Kazakh is a Turkic language that belongs to the Kipchak (or Western Turkic languages), closely related to the Nogai and Karakalpak languages and translate english to kazakh.

The Kazakh language is an agglutinative language (having a structure in which the dominant type of inflection is agglutination (“gluing”) of different suffixes or prefixes, each of which carries only one meaning). Also, the Kazakh language uses vowel harmony.

Kazakh is the native language of the people of Kazakhstan, who live in a vast territory from the Tien Shan mountains to the western coast of the Caspian Sea. Kazakh is the official state language of Kazakhstan, in which almost 10 million people speak it. More than a million people who know Kazakh live in the Uygur Autonomous Region. About 560,000 Kazakh speakers live in Russia, less than 200,000 live in Mongolia. Also, a large number of people live in other places in Central Asia (mainly in Uzbekistan) and in other parts of the former Soviet Union, including Afghanistan, Iran, Turkey and other countries.

Today, the Kazakh language uses the Cyrillic alphabet in Kazakhstan and Mongolia, while more than one million Kazakh speakers in China use the Arabic alphabet, similar to that previously used in the Uyghur language.

The oldest known written evidence of the language, closely related to Kazakh, was written in the Orkhon-Yenisei script (ancient Türkic runic script). However, it is not believed that any of these variants were direct predecessors of the Kazakh language. The modern Kazakh language in the course of historical development used versions of the Latin, Cyrillic and Arabic scripts.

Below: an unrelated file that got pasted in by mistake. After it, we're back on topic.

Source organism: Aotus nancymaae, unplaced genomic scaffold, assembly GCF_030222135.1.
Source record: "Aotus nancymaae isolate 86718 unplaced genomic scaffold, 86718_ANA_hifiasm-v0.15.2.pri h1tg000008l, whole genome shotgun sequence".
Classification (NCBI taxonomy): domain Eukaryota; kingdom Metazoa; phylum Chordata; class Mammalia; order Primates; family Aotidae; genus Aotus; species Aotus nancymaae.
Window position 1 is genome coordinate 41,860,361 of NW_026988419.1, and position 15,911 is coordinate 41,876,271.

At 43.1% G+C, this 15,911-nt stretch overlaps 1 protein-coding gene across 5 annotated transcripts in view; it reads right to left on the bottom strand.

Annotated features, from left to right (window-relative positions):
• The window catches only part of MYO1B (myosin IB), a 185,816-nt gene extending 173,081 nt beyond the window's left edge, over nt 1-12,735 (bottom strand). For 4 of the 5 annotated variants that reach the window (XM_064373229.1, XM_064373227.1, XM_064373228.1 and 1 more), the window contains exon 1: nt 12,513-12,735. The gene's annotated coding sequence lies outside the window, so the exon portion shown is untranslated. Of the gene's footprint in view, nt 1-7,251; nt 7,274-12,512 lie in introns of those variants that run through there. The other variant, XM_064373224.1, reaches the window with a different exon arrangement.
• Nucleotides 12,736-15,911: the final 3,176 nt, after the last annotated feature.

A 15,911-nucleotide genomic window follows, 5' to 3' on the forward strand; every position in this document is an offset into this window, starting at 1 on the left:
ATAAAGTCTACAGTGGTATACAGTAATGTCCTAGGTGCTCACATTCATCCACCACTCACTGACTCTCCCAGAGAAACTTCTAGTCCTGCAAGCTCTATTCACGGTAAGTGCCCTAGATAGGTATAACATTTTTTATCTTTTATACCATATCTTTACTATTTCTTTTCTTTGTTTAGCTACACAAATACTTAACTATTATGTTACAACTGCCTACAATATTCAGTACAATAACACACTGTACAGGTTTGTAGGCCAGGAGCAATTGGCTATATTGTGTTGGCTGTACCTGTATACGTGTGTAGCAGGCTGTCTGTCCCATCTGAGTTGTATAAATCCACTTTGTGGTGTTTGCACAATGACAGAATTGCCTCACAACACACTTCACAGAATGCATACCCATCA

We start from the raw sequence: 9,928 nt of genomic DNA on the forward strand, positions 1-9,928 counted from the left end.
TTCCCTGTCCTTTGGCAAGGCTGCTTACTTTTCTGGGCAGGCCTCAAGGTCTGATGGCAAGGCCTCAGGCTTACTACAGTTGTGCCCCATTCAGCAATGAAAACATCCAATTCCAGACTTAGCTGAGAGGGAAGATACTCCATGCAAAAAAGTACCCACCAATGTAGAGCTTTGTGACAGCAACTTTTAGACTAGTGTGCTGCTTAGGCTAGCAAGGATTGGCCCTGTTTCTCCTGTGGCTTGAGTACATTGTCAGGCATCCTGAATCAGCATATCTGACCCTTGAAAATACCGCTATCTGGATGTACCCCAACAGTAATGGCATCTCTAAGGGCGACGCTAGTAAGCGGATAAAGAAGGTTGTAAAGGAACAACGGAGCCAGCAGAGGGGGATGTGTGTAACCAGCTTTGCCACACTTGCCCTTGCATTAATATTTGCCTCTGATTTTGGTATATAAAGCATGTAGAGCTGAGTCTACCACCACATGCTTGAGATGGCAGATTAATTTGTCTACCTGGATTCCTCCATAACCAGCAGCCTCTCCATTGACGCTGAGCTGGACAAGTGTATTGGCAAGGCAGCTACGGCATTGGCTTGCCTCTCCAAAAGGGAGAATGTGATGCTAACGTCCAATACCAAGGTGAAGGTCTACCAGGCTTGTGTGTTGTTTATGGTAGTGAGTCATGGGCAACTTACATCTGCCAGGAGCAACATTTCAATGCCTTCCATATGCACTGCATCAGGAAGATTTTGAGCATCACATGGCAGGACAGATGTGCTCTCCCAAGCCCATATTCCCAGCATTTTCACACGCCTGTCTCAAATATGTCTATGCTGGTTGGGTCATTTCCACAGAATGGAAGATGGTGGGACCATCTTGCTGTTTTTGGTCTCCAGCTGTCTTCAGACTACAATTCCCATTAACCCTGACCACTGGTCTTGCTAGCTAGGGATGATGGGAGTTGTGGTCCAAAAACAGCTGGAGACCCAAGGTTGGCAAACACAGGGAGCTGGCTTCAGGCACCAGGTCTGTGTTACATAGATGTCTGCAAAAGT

During the 19th, the Kazakh language first had an Arabic script, then many poets educated in Islamic schools incited uprisings against Russia. In response, Russia opened secular schools and created a way to write Kazakh in Cyrillic, which was not well received. By 1917, Arabic writing had been reintroduced, even in schools and local government. In 1927, a Kazakh nationalist movement emerged, but was soon suppressed. At the same time, Arabic writing was banned, and the Latin alphabet began to be used in Kazakh writing. The Latin alphabet was in turn replaced by the Cyrillic alphabet in 1940.

Now the Kazakh language is an independent language, for the preservation and development of which, the Kazakh government is doing everything possible. After all, the preservation of the national language shows the culture and peculiarity of the Kazakh people.